eco-friendly sustainable fashion

Can fashion and sustainability ever co-exist harmoniously? That seems to be the question of the moment.

This may come as a surprise to the many oblivious consumers but fashion is the second most polluting industry, right after mining and oil. Contrary to popular notions, this can, in fact, be achieved on multiple levels right from consumer behaviour to retailer ethics, and production policies. On your part, it’s time to redefine the way you express yourself via fashion and this involves consciously practicing the three R’s with your wardrobe choices:

eco-friendly sustainable fashion reduce

Reduce

Unfortunately, we are part of the ‘wear it once’ culture which has made our consumption habits skyrocket. The average party top is worn only 1.7 times before being discarded. The easiest (well technically!) step is to adopt a less is more perspective.

Our appetite for fashion needs to reprogram itself from just a pass time hobby to an actual functional necessity. Do you really need another crop top? Instead of buying 10 low-quality tops at dirt cheap prices, how about investing in 1 good quality top that will last several months. The takeaway: Invest in quality over quantity!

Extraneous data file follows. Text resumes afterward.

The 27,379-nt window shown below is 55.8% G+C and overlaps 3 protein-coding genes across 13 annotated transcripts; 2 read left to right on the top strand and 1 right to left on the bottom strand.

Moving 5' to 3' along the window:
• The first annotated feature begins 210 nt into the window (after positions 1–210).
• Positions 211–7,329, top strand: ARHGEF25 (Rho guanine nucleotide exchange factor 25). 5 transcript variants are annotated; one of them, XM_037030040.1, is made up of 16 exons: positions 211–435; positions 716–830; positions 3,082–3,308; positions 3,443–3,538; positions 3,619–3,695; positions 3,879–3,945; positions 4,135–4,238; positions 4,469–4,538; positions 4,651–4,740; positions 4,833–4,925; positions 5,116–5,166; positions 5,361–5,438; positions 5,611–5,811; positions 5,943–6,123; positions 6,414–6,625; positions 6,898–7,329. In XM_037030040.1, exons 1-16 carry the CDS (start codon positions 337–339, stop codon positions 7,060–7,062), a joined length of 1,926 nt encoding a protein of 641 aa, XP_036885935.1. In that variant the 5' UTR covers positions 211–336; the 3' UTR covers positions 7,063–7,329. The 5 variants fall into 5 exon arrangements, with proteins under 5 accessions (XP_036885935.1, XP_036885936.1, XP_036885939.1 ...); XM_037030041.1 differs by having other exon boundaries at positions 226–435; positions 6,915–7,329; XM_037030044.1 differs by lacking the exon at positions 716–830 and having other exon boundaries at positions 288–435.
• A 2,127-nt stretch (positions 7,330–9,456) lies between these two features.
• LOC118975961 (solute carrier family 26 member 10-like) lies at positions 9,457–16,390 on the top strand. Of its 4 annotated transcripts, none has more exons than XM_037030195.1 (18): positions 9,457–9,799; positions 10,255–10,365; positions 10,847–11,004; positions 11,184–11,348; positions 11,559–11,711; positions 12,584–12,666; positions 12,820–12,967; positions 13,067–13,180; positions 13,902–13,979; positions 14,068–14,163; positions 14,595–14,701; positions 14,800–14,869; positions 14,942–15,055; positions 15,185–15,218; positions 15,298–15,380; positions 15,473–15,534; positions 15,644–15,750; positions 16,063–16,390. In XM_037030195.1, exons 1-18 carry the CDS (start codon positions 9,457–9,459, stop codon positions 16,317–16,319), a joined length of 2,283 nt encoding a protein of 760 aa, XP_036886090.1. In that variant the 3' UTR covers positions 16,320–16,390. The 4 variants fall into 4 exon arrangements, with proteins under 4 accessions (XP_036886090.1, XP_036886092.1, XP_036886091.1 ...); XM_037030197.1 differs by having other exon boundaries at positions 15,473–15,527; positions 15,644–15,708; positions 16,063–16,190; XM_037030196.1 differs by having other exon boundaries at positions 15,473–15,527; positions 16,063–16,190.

sustainable fashion eco-friendly reuse

Reuse

So, what to do when you are bored with the clothes in your wardrobe? Instead of indulging in yet another shopping spree, why not get creative? Pull out your essentials and try mixing and matching combinations you haven’t tried before. You could also have a clothes swapping arrangement with your friends, cousins, or siblings, or maybe even pick stuff from your mom’s closet. Also, if you must shop, head to the local thrift store, scour through second-hand buys, or load up on all things vintage to reuse instead of abuse with your fashion choices.

Sustainable fashion eco-friendly repair

Repair

We are a generation that strongly believes in the motto “if it’s broken, replace it”—be it relationships, jobs, emotions, or what have you. There is no surprise that we use the same approach when it comes to our wardrobes. One hole, a little tear, and the first thing we do is discard. We need to re-imagine our relationship with our clothing. A skirt that doesn’t fit anymore can be turned into a bag, and old t-shirt into a crop top, skinny jeans into shirts… there is a dime a dozen ways to repair and reuse.  Ultimately, a sustainable wardrobe is one that puts garments to good use and then re-imagines a new use to prolong their working life.

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